Zaheer Abbas Maseed is a civil society activist from Pakistan. Currently pursuing a leadership program at the McCain Institute for International Leadership, he works with Cure Violence in their Safe Streets Program overseen by the Health Department of Baltimore, Maryland. He belongs to Waziristan, the tribal area of Pakistan. A version of this article appears on the McCain’s Institute’s blog,

Zaheer Abbas Maseed Zaheer Abbas Maseed

When he served as coordinator of MenEngage Pakistan from 2011 to 2013, Zaheer Abbas Maseed cultivated his passions for eliminating violence and studying masculinities. Now partnering with Cure Violence, Zaheer is working to adapt their models of community-based intervention to dismantle systematic violence back home in Pakistan.

“Back in my school days, when there was a fight among my peers, I would be tasked to look after the bags during the conflict,” Zaheer jokes with a stifled grin. “I wasn’t too strong so they wouldn’t have trusted me to protect myself.” Tongue in cheek, Zaheer notes that such violence may seem innocuous before it is understood as a pattern and even a way of life. After all, not only were boys exposed to violence at a young age, but they are also expected to participate, beyond the schoolyard and as members of their communities.

What was it like for Zaheer to grow up in rural Pakistan, where intertribal conflicts have claimed the lives of his classmates and the near-destruction of his village? In a word: suffocating. “Boys admired the combatants,” Zaheer recalls. It seemed inevitable that one day, at the ages of 15 or 16, they too would be expected to fight. This enormous pressure carved a narrow pathway for manhood, leaving boys little option other than resorting to using weapons as their fathers had before them.

It is in this way, Zaheer says, that we can observe the intersection between violence and gender. “It’s a man’s job to protect,” he explains. “If there’s some outside group coming into your area with intent to harm your family members or your property and business, you have to be ready to push back and retaliate.” While men are expected and rewarded for perpetuating violence, women are taught to obediently accept the status quo, despite their stake in ending the conflict. Zaheer laments the minimal role women are permitted to play in their communities, a generational silence maintained through child marriages and educational inequalities. Both men and women have to buck age-old customs to break free of their respective roles.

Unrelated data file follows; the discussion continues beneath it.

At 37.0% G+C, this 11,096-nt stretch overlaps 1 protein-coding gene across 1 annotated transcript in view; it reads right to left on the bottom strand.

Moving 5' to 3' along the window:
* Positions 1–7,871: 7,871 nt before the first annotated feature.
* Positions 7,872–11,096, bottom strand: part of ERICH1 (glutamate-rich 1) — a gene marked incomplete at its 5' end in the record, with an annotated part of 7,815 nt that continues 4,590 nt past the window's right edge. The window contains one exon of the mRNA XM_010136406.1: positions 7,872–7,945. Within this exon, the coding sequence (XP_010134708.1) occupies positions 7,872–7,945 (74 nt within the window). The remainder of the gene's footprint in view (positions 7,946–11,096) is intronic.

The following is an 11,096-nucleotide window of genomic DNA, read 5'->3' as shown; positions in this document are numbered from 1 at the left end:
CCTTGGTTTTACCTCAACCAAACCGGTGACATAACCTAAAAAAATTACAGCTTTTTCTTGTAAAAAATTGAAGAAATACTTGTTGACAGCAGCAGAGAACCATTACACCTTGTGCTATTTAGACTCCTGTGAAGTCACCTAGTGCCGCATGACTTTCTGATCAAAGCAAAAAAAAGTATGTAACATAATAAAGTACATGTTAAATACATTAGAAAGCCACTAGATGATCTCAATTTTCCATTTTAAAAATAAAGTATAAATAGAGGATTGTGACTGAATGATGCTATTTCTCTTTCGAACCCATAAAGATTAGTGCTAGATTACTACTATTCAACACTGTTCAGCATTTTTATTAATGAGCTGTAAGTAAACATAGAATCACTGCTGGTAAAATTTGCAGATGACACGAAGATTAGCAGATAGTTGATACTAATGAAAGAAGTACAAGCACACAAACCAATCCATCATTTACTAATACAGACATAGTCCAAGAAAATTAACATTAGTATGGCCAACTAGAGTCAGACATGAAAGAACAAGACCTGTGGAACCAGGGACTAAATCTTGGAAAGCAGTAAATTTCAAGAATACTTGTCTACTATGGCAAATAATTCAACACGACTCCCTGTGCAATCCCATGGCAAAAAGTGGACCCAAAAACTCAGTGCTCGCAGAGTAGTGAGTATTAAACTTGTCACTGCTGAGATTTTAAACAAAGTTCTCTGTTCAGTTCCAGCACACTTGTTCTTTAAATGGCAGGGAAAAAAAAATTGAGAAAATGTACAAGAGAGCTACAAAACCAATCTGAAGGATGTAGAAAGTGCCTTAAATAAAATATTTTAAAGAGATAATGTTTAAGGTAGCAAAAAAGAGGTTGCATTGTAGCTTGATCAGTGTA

Yet challenging community norms that tolerate violence is exactly what Zaheer intends to do. During his training in Baltimore, Zaheer has learned to treat violence as a type of sickness, one that must be tackled through community-based public health intervention rather than individual incarceration. Zaheer has also piloted a series of training programs on gender, masculinities and violence with the staff at Baltimore’s Safe Streets Program. “These projects are necessary,” he says, “because at the same time we dismantle cycles of violence we must also address cycles of violent masculinities.”

Drawing on his work with MenEngage Pakistan—where he helped organize the first symposium in Pakistan to address the mainstreaming of masculinity studies into academia—Zaheer hopes to spark honest dialogue among men. Such an effort would create a platform for ex-warriors to share the consequences of violence, holding themselves and other men accountable to challenge violent masculinities.